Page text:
Letter from Ralph Vaughan Williams to Director-General (BBC)

Letter No.: 
Oct. 18 [1939]

From R. Vaughan Williams,
The White Gates,
Westcott Road,

Dear Sir1

I hope you will not think I am taking a liberty in writing to you on the subject of the BBC musical programmes.
It seems almost an impertinence to mention to you the obvious truth that the BBC have a great responsibility in the matter of the cultural well-being of the country, but as the whole of this letter hangs on this point I hope you will forgive my putting it down in black and white.
It appears to me that one of the things we are fighting for is a free as opposed to a regimented culture.  In that case we must prove that we have a culture worth fighting for.
I believe that in times of stress such as these when peoples’ purpose & determination need special encouragement that only the best & most vital art is of any use.  Anything else is enervating & discouraging and I believe that the “ordinary man” will respond to the stimulus in a way which in normal times he possibly would not do.
It has, I think, been a great pain to many people to find that in the early days of the war it was apparently the opinion of your programme makers that the English people when their hearts & minds were strung up to great endeavour only wanted to listen to the loathsome noises of the so-called cinema “organ”.  Later on I admit the programmes began to get better, but to judge from this weeks ‘Radio Times’ things have taken a turn for the worse again & the so-called “serious” programmes are filled with second rate material which nobody wants.
In times like these when so many people are looking for comfort & encouragement from music, among them those who have probably never attended to music before, surely we ought to give them something that will grip.  I believe that really great music, especially if it is familiar, will grip everybody (in a category of great music I include a Beethoven Symphony, a Schubert song and a fine marching tune) I admit that very bad music does grip certain minds but this halfway-house stuff grips nobody.  The result of this policy has I believe been that the discriminating listeners are tuning in to Germany for their spiritual sustenance while the undiscriminating are perforce falling back on the unspeakable Mr. Sandy Macpherson.2
Are we not missing a great opportunity which may never recur? 
I venture to add to this already overlong letter one more point.  It is not for me to doubt the necessity of the BBC policy in cancelling all engagements except for a few artists, but the result is that many musicians have been thrown out of work.  It may of course be argued that it is not the business of the BBC to provide incomes for musicians, but to provide entertainment & instruction for listeners - but, taking a long view, even on these grounds may we not argue that if incomes are not provided now for musicians & especially the younger musicians, those of them who can will turn to other professions & when in the future we again need them they will not be there & we shall indeed be ‘a land without music’.
I venture to think that we ought to provide for the needs of future listeners as well as for those of the present.
Would it be ultra vires for the BBC to use the money which would have been spent on these cancelled engagements for organizing non-broadcast concerts so as to keep up the supply of performers which in the future we shall so badly need?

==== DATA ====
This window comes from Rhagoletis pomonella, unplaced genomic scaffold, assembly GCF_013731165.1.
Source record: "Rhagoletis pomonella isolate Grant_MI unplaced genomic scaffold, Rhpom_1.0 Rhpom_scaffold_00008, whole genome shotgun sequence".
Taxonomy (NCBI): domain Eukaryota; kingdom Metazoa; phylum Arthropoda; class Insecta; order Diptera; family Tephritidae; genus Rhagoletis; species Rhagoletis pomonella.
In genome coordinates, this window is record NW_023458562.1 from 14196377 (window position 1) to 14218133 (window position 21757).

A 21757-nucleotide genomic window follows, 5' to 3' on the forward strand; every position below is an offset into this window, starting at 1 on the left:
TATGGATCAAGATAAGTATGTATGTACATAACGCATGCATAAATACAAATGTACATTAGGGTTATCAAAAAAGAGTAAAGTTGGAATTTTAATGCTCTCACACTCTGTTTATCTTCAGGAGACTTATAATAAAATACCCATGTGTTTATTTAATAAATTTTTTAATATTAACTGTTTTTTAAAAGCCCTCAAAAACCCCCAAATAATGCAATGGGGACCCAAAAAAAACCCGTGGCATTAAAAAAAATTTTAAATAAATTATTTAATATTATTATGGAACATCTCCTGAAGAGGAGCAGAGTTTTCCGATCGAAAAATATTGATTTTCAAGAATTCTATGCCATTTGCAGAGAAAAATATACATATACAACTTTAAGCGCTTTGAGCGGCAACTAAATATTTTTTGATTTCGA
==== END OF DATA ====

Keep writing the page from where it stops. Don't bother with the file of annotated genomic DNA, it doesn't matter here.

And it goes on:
Once more pardon me for putting my views at such length.
Yours faithfully

R Vaughan Williams

1.  The Director General of the BBC at this time was Frederick Ogilvie.
2.  The cinema organist who was a regular performer on the BBC right through the war and afterwards.

Location of original letter:

Shelfmark of original letter: 
Program Correspondence Section, File R41/241 PCS (Misc. files: RVW 1939)
General notes: 

Date taken from context.
The following reply was received, dated 23rd October, from the Controller (Public Relations): 'I am asked by the Director-General to thank you for your letter of October 18th, and to assure you that the trouble you have taken in letting him have this full statement of your views is warmly appreciated.  The sense of our cultural responsibility which you describe is very present in our minds, and we are constantly endeavouring to effect in our arrangements a wise balance between programmes of a serious nature on the one hand and the need for light entertainment and relief on the other.
Considerations of national security have for the present robbed us of our principal means to such an end – the alternative programme.  We now have to attempt to satisfy all our listeners during the course of the day with only one programme at our disposal, but that we are anxious not to neglect the requirements of those primarily interested in serious music is I think shewn by our present programmes.  A glance at the “Radio Times” of this week will show that there are seven performances by the B.B.C. Orchestra playing under Sir Adrian Boult or his deputy in addition to a number of other concerts and recitals.
We can readily sympathise with your suggestion that the concerts by professional musicians should be organised by the B.B.C. not necessarily for broadcasting, but we are not I am afraid in a position to say whether this would be possible.  The B.B.C. is, however, alive to the difficulties which wartime conditions have imposed upon the musical profession, and is anxious to do what it can to compensate for them.'
VW promptly sent a copy of this reply to Boult (to whom he had already written on the subject (see VWL5000) in disgust – see VWL1618.

Cobbe 327
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